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Unformatted text preview: Saving Under Uncertainty
Peter Ireland∗
EC720.01  Math for Economists
Boston College, Department of Economics
Fall 2010
This last example presents a dynamic, stochastic optimization problem that is simple
enough to allow a relatively straightforward application of the KuhnTucker theorem. The
optimality conditions derived with the help of the Lagrangian and the KuhnTucker theorem
can then be compared with those that can be derived with the help of the Bellman equation
and dynamic programming. 1 The Problem Consider the simplest possible dynamic, stochastic optimization problem with:
Two periods, t = 0 and t = 1
No uncertainty at t = 0
Two possible states at t = 1:
Good, or high, state H occurs with probability π
Bad, or low, state L occurs with probability 1 − π Notation for a consumer’s problem: y0 = income at t = 0
c0 = consumption at t = 0
s = savings at t = 0, carried into t = 1 (s can be negative, that is, the consumer
is allowed to borrow)
r = interest rate on savings
H
y1 = income at t = 1 in the high state
L
y1 = income at t = 1 in the low state
H
L
y1 > y1 makes H the good state and L the bad state
cH = consumption at t = 1 in the high state
1
∗ c
Copyright 2010 by Peter Ireland. Redistribution is permitted for educational and research purposes,
so long as no changes are made. All copies must be provided free of charge and must include this copyright
notice. 1 cL = consumption at t = 1 in the low state
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Expected utility:
u(c0 ) + β E [u(c1 )] = u(c0 ) + βπ u(cH ) + β (1 − π )u(cL )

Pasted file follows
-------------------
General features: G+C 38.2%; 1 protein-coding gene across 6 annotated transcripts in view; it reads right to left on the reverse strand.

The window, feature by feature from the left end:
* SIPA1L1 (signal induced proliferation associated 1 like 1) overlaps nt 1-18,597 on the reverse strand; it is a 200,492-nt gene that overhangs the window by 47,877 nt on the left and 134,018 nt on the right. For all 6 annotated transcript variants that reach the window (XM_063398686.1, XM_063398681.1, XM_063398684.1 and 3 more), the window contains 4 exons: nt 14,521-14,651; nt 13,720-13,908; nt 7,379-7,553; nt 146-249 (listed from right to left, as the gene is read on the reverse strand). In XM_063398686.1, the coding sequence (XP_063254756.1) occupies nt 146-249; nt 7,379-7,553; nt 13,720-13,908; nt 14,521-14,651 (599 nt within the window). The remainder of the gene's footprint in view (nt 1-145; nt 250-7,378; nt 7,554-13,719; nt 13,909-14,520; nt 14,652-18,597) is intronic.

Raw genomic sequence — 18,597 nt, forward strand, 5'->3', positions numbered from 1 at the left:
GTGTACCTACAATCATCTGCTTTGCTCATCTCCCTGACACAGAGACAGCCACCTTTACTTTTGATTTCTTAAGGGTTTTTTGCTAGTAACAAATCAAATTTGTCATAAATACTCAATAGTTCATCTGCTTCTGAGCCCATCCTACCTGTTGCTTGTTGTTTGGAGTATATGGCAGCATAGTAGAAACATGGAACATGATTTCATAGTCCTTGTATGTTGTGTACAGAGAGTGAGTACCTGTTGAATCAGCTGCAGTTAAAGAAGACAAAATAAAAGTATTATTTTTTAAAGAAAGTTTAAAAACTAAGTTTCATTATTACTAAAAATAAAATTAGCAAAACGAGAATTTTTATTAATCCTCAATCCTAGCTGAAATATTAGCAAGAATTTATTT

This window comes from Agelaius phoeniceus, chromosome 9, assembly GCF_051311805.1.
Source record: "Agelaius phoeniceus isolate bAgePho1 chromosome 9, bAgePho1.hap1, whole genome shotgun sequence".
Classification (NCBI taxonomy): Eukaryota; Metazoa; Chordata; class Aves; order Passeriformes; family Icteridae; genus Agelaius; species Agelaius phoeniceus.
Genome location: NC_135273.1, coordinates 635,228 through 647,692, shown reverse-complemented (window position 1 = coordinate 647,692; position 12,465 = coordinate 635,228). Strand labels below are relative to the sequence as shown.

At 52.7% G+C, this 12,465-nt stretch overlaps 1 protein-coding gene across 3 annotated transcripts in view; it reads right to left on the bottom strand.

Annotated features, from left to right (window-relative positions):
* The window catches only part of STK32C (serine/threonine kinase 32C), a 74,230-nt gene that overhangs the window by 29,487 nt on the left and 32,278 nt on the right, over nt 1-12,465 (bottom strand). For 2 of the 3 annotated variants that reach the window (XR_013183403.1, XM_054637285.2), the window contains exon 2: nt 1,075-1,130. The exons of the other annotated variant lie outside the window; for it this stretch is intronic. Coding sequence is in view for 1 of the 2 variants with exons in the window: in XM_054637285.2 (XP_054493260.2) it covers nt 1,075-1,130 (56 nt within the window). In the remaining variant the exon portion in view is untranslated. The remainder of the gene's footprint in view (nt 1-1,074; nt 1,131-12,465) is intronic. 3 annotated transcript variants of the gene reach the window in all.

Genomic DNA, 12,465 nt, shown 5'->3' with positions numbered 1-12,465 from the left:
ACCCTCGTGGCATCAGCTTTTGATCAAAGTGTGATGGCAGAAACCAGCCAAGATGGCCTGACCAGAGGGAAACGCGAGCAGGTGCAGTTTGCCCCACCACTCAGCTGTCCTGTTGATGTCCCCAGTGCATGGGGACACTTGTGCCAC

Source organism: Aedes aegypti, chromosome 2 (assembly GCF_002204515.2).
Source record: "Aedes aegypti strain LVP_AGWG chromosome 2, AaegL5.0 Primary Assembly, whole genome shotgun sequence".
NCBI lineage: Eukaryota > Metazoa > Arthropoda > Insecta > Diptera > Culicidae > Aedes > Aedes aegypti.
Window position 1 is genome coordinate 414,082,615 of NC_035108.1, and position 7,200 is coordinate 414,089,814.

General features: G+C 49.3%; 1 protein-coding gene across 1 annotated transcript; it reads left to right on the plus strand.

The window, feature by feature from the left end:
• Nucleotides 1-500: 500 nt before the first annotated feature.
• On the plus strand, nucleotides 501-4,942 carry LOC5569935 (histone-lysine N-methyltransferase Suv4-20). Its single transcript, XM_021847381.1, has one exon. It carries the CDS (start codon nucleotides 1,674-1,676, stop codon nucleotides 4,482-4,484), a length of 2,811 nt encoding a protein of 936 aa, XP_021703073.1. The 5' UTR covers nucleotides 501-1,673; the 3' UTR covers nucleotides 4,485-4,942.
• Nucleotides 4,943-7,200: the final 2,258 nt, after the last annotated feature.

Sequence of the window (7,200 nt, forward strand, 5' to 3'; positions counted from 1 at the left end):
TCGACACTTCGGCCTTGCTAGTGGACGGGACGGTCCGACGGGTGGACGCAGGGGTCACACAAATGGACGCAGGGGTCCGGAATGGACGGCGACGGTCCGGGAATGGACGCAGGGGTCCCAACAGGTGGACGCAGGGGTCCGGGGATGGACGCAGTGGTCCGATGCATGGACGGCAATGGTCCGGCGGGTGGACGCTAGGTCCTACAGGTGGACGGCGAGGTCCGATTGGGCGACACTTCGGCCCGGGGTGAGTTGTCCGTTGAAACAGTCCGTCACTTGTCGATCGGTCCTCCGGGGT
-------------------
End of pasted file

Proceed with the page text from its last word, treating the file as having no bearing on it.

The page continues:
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1
Constraints:
y0 ≥ c0 + s H
(1 + r)s + y1 ≥ cH
1
L
(1 + r)s + y1 ≥ cL
1 The problem:
max u(c0 ) + βπ u(cH ) + β (1 − π )u(cL )
1
1 c0 ,s,cH ,cL
1
1 subject to
y0 ≥ c0 + s H
(1 + r)s + y1 ≥ cH
1 and
L
(1 + r)s + y1 ≥ cL
1 Notes:
There are two constraints for period t = 1: one for each possible realization of y1 .
What makes the problem interesting is that savings s at t = 0 must be chosen before
income y1 at t = 1 is known.
From the viewpoint of t = 0, uncertainty about y1 induces uncertainty about c1 : the
consumer must choose a “contingency plan” for c1 .
In this simple case, it’s not really that much of a problem to deal with all of the
constraints in forming a Lagrangian.
In this simple case, it’s relatively easy to describe the contingency plan using the
notation cH and cL to distinguish between consumption at t = 1 in each of the
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two states.
But, as the number of periods and/or the number of possible states grow, these notational burdens become increasing tedious, which is what motivates our interest
in dynamic programming as a way of dealing with stochastic problems. 2 The KuhnTucker Formulation Set up the Lagrangian, using separate multipliers λH and λL for each constraint at t = 1:
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L(c0 , s, cH , cL , λ0 , λH , λL ) = u(c0 ) + βπ u(cH ) + β (1 − π )u(cL ) + λ0 (y0 − c0 − s)
1
1
1
1
1
1
H
H
H
L
L
+λ1 [(1 + r)s + y1 − c1 ] + λ1 [(1 + r)s + y1 − cL ]
1
2 FOC for c0 : u ( c 0 ) − λ0 = 0 FOC for s
−λ0 + λH (1 + r) + λL (1 + r) = 0
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1